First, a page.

In Google's official announcement of the end of Reader, which it plans to mothball in July, it said the product had a "devoted following who will be very sad to see it go." But usage had declined, and the company says it wants to focus more energy on fewer products. Reader's popularity came not just from its innovative tools but from its social aspect, Wired's Mat Honan points out. "Reader gave users the ability to friend, follow and share stories with others. It let readers share stories with each other, and comment on them too." But the company removed that function in 2011, replacing it with an option to share on G+. "That was effectively the end of the Reader community." Now Reader itself follows. But boy was Google right about that devoted following.
On Twitter (which, let's be honest, has done its share to make Reader obsolete), journalists, bloggers, and news junkies mourned Reader's demise with varying degrees of seriousness.
Looking at old pictures of me and Google Reader. We were so young, and we thought anything was possible.— pourmecoffee (@pourmecoffee) March 14, 2013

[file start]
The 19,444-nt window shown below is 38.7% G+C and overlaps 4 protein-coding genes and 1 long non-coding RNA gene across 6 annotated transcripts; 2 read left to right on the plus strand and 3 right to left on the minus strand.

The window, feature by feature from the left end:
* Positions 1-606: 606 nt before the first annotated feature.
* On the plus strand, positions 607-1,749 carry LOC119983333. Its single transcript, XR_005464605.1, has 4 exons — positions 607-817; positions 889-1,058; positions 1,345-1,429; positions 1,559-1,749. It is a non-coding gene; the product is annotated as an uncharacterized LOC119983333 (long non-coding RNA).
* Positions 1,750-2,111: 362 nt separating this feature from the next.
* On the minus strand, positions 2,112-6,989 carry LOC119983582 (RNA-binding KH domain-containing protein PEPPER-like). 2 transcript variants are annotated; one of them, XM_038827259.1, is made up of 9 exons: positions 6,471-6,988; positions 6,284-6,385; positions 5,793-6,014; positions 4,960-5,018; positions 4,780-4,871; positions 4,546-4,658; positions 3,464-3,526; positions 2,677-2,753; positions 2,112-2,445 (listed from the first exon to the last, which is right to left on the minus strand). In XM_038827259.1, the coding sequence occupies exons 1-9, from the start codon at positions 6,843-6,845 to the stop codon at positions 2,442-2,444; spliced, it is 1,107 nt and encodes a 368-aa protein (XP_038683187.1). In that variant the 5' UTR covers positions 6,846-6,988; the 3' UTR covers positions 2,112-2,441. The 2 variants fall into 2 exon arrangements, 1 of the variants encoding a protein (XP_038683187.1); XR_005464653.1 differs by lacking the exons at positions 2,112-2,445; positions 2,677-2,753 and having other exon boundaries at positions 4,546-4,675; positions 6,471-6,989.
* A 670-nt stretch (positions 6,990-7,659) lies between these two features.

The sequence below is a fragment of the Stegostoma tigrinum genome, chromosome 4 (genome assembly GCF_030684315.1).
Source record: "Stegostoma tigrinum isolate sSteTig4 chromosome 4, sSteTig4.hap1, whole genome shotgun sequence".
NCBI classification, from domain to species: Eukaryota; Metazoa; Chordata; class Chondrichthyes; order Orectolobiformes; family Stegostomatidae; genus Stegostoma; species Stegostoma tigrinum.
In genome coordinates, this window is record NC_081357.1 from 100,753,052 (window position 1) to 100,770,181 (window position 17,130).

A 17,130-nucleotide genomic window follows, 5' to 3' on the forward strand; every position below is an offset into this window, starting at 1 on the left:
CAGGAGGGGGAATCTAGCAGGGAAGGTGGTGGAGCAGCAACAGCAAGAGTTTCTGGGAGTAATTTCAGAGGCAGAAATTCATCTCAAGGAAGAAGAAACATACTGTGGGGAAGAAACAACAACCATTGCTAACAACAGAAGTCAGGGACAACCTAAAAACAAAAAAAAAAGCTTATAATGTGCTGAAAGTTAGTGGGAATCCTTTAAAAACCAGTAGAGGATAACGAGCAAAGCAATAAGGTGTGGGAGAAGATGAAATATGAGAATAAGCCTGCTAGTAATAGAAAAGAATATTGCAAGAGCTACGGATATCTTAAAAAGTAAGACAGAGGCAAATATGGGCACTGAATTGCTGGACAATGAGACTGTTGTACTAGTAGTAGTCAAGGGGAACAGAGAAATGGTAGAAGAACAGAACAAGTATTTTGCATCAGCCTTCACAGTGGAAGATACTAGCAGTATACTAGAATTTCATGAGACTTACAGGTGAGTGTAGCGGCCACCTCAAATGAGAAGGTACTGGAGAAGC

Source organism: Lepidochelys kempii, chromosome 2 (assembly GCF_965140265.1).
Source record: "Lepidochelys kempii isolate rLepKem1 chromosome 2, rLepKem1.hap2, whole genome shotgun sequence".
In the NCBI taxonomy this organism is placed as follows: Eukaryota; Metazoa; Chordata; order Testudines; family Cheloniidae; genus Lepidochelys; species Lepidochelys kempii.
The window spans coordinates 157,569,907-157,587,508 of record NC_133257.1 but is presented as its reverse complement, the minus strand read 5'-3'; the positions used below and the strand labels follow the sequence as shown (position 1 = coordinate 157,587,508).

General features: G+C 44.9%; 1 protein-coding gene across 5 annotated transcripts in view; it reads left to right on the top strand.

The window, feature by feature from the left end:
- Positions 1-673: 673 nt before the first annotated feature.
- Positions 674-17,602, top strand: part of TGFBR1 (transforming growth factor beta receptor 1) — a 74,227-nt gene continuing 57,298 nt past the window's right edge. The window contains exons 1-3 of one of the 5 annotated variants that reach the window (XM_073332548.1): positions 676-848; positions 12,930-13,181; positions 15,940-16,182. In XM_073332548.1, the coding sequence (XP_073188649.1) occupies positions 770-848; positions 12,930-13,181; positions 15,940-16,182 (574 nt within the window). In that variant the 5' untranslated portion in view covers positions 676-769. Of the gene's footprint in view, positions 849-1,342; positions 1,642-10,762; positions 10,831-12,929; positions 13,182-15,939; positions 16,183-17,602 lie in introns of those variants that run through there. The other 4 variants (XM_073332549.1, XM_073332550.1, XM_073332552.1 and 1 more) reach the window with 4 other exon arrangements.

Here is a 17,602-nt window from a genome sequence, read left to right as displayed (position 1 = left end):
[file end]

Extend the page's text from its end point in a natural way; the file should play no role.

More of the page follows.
I'm going to cherish every moment I have with Google Reader over the next 110 days.— Ryan J. Reilly (@ryanjreilly) March 14, 2013
Dear Larry Page @google Make a lot of people happy.Please let us keep Google Reader.Thank you.— Ann Curry (@AnnCurry) March 14, 2013
Google Reader sent a team to the NYT newsroom in 2006 or 2007 to observe heavy users to improve the tool. They watched me and took notes.— Patrick LaForge, NYT (@palafo) March 14, 2013
I use Google Reader more than any single web site or app save Gmail. I’ll really, really miss it— Ezra Klein (@ezraklein) March 14, 2013
And of course, someone has already started a White House petition to bring it back.
But let's be realistic: Google didn't see Reader as a product worth maintaining, and the company's almost certainly not going to bring it back just because we miss it. So once you've come to terms with the service's loss, it's time to figure out how to move on. To that end, expect every tech blog in existence to offer a list of their favorite alternatives. For starters, check out Lifehacker and CNET.